Deck the halls with iPads and smartphones
Whether it’s buying online or using your smart phone to compare prices, technology is making it easier for holiday shoppers to find the perfect gift.
Patricia Huddleston, a Michigan State University professor of advertising and public relations, said about 44 percent of all holiday gifts will be bought online this year.
More than half of this year’s holiday shoppers – around 56 percent of us – will shop online. “That’s up from last year’s 52 percent,” she said.
This year many more of us will use our mobile devices to make shopping a bit more convenient.
“Pretty much every big store has an app from which consumers can actually shop,” Huddleston said. “You can download coupons, compare prices or order items that the store doesn’t have in stock.”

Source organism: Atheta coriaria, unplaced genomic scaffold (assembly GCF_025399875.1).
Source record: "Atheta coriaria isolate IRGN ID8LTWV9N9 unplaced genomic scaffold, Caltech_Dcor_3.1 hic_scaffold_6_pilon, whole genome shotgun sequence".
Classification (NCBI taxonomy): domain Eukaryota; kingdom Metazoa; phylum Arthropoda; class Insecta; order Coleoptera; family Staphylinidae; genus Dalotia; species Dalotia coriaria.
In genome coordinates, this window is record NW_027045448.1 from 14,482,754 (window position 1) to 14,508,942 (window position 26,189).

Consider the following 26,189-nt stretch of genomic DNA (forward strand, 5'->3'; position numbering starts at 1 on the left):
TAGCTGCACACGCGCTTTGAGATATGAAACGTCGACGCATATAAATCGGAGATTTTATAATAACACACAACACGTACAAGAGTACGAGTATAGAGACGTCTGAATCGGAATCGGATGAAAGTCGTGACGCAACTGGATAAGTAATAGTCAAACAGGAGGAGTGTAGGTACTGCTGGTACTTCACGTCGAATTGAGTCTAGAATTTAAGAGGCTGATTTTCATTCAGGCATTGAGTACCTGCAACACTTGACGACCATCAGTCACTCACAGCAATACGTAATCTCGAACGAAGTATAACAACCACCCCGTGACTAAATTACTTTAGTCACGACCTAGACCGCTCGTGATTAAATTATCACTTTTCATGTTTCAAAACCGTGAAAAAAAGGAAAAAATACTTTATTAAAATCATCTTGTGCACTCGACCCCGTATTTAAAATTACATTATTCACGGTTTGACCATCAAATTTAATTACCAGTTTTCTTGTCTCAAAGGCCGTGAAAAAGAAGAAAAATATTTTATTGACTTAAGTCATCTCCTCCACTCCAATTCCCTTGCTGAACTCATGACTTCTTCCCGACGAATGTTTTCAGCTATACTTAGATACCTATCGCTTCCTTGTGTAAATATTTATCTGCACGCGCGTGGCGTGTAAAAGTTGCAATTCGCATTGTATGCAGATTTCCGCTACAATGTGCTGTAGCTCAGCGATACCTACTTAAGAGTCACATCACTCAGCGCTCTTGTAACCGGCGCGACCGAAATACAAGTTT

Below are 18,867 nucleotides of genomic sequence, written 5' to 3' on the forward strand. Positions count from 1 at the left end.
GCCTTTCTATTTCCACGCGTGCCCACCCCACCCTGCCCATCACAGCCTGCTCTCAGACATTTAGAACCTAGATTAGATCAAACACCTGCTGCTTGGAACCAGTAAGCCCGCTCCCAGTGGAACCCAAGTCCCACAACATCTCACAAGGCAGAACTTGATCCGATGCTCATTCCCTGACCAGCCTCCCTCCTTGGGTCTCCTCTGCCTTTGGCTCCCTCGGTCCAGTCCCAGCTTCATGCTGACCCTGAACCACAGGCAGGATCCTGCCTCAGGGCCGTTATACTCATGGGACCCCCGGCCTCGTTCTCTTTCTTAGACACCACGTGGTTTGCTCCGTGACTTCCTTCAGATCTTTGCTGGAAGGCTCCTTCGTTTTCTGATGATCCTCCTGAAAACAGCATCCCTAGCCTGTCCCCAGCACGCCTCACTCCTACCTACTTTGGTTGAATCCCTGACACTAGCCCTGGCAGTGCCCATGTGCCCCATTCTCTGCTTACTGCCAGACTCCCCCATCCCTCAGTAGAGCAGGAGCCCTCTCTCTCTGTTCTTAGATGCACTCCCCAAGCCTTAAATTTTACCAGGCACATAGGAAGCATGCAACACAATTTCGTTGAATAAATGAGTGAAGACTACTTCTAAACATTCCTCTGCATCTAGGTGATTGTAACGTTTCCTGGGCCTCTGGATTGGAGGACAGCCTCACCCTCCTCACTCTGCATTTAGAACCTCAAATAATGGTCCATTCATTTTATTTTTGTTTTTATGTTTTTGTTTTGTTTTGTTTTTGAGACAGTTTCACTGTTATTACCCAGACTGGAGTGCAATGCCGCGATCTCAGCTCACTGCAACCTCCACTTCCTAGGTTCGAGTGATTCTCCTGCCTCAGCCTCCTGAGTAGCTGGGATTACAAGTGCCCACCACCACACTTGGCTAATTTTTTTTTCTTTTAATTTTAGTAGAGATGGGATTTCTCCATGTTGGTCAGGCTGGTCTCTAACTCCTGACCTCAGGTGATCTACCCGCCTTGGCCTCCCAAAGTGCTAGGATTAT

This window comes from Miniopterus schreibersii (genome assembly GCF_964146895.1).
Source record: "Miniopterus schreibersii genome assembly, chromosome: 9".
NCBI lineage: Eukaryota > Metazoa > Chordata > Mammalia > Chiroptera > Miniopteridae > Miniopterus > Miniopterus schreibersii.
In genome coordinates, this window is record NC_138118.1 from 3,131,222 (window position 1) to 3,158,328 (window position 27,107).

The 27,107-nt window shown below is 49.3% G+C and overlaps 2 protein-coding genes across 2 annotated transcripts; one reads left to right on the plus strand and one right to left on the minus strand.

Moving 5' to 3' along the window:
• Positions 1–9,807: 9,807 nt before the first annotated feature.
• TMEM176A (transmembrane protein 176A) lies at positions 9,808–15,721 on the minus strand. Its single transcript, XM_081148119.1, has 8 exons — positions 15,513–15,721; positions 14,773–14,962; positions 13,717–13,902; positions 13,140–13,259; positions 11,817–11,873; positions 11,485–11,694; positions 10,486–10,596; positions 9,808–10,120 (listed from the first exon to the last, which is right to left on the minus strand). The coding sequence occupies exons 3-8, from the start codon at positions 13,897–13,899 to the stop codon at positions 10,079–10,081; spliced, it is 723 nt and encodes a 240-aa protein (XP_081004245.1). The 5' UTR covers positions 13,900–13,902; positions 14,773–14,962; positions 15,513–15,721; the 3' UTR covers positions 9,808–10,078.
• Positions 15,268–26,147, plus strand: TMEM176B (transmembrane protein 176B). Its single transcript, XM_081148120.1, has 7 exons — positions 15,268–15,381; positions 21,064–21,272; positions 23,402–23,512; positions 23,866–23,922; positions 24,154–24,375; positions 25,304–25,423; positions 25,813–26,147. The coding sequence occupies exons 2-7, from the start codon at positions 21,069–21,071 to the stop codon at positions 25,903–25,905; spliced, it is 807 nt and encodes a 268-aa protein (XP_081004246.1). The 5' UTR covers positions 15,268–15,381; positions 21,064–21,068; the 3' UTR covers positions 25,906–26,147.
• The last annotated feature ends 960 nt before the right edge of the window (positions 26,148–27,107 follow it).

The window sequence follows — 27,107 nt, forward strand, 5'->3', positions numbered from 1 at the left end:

Online buying helps another segment of the economy – companies that deliver the goods. Huddleston said both Federal Express and UPS are expected to hire another 90,000 employees per company this season.
Overall, it looks to be a good year. Huddleston said the National Retail Federation predicts more than $617 billion will be spent this holiday season. The average American will spend around $800 this year, covering items such as gifts, food and decorations, but not travel.
Although many of the larger retail stores will be opening their doors on Thanksgiving evening – called by some Black Thursday, that doesn’t have much of an effect on overall sales.
“It’s an image thing,” Huddleston said. “It’s all about matching your competition.”
Not everyone is pleased with the Black Thursday phenomenon. Huddleston said there is even a website called boycottblackthursday.com.
“It has nearly 100,000 ‘likes,’” she said. “But when you consider the highly coveted over-18 demographic is something like 234 million, it doesn’t really make much of a difference.”